The majority of patients with solid tumors who have been treated with anti-PD-1/PD-L1 therapies do not respond to treatment: this is one of the great challenges in oncology today. OncoSec believes TAVO may address this unmet medical need by increasing the proportion of patients who will respond to anti-PD-1 and other checkpoint therapies.
Anti-PD1/PDL1 mAb Non-Response
~ 60 – 80%
Triple Negative Breast (TNBC)
~ 70% – 82%
Renal Cell Carcinoma (RCC)
Lung Carcinoma (NSCLC)
~ 79 – 83%
Head and Neck (H&N)
1 Patients were preselected by Merck PD-L1 IHC assay 2 11% in PD-L1 (Roche) negative: 43% in PD-L1 + population
HOW IT WORKS
Certain cancers can bypass or hide from the immune system by engaging an immune checkpoint called PD-1, which is a protein found on T-cells. PD-1 represents an “off-switch” which cancers can exploit to escape from T-cells, which are critical to the immune system’s anti-tumor attack. New treatments, called checkpoint inhibitors, block these “off-switches” and help keep T-cells in attack mode to fight cancer cells.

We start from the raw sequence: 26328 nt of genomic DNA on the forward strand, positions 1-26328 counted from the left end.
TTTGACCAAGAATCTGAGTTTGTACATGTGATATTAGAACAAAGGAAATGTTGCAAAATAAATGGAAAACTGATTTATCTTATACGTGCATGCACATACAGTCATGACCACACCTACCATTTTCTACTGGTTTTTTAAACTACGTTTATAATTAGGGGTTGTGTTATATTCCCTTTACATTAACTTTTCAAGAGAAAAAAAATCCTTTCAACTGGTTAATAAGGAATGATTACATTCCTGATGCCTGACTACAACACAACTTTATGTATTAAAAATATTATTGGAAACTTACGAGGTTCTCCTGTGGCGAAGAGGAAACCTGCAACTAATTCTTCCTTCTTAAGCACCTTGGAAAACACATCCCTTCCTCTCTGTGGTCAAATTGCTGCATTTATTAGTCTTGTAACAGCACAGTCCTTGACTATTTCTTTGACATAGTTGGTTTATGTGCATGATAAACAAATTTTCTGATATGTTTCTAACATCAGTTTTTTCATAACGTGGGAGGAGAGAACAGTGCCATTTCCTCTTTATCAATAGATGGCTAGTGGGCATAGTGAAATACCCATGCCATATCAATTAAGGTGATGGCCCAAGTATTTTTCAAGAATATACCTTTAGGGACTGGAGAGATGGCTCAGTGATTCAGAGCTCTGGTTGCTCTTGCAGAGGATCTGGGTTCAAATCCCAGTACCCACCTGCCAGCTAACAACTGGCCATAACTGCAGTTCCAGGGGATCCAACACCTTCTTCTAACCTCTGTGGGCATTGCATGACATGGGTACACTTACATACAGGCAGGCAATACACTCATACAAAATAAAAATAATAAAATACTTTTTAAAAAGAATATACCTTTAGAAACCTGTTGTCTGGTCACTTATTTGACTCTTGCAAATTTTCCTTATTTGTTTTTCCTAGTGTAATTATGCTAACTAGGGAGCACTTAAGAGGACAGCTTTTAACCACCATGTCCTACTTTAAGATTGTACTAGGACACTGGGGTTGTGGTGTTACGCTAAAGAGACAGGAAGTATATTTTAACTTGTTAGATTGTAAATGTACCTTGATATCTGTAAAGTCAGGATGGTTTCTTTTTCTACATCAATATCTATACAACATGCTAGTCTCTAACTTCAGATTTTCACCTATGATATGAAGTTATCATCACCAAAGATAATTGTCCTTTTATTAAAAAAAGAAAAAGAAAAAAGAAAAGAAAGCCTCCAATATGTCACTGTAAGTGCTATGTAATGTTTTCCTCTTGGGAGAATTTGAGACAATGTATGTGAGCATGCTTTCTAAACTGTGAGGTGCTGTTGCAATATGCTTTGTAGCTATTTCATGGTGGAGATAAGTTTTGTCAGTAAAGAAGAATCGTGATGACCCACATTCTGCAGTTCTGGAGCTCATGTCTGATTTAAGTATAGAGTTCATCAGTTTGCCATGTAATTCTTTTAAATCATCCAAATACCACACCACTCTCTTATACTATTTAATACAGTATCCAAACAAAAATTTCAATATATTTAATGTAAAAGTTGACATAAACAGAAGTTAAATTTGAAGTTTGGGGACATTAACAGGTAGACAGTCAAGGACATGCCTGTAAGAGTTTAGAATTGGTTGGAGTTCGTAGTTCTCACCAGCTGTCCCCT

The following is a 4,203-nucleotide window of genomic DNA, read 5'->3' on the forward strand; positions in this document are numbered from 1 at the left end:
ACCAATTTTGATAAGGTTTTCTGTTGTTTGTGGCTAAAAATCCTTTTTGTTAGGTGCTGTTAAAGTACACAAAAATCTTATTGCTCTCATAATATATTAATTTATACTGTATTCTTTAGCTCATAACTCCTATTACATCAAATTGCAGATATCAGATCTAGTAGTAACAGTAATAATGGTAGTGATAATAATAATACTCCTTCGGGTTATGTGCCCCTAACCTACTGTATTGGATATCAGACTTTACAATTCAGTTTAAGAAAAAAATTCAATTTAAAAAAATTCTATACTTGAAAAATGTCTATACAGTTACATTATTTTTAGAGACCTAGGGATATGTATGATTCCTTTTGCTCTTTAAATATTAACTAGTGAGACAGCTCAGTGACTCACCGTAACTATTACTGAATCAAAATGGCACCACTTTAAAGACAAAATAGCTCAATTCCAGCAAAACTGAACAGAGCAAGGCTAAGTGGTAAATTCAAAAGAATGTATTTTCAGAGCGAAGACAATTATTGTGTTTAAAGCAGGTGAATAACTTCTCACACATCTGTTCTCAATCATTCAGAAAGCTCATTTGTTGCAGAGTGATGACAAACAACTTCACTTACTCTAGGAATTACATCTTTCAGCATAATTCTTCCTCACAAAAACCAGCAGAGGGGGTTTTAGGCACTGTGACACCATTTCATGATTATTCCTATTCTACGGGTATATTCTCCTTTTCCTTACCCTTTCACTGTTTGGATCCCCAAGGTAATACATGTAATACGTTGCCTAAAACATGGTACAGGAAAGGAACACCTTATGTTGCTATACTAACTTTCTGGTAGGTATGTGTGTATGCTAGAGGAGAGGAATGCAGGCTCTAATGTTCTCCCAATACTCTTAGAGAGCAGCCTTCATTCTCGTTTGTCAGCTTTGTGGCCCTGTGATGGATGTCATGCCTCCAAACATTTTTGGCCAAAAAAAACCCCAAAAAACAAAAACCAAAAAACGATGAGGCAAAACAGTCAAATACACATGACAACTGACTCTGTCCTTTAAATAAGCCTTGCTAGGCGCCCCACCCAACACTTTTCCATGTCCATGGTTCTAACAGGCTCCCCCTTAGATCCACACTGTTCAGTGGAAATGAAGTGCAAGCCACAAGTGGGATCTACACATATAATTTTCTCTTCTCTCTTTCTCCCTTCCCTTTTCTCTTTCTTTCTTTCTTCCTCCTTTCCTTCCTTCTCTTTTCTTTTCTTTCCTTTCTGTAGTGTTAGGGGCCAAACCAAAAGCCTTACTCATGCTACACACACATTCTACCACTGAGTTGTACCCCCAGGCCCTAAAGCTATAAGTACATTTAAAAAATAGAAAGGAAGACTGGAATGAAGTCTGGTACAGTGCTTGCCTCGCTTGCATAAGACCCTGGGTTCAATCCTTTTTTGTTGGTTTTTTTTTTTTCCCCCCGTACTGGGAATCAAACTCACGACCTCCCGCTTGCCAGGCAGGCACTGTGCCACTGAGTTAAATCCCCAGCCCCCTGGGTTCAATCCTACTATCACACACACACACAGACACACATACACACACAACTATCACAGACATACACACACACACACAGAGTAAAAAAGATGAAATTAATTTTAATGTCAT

Patients who possess “switched-off” anti-tumor CD8+T-cells in their tumors (i.e. increased tumor-infiltrating lymphocytes, or TILs) are most likely to respond to therapy with anti-PD1 or anti-PD-L1 drugs. However, studies show that these TILs – the target cell for T-cell checkpoint agents – are lacking in the majority of patients. As a result, anti-PD-1 non-responders constitute the majority of patients with solid tumors.
Pre-clinical data indicates that local delivery and expression of TAVO promotes tumor immunogenicity and increases TILs. As a pro-inflammatory cytokine, IL-12 can promote the recruitment of T-cells to the tumor. By driving T-cells or TILs into the tumor microenvironment, TAVO may enhance response to anti-PD-1 and convert anti-PD-1 non-responders to responders.
The following scientific resources provide additional information about immune checkpoint therapies in cancer immunotherapy.
Herbst RS, et. al. “Predictive correlates of response to the anti-PD-L1 antibody MPDL3280A in cancer patients.” Nature. 2014 Nov27;515(7528): 563–567. doi:10.1038/nature14011. >> Read More
Tumeh PC, et. al. “PD-1 blockade induces responses by inhibiting adaptive immune resistance.” Nature. 2014 Nov 27;515(7528):568-71. doi: 10.1038/nature13954. >> Read More
Pardoll DM. “The blockade of immune checkpoints in cancer immunotherapy.” Nat Rev Cancer. 2012 Mar 22;12(4):252-64. doi: 10.1038/nrc3239. >> Read More
“Tumor Immunogenicity: The Role of PD-1 and TILs.” Presented by Dr. Robert H. Pierce, MD, Chief Scientific Officer, OncoSec Medical >> See Video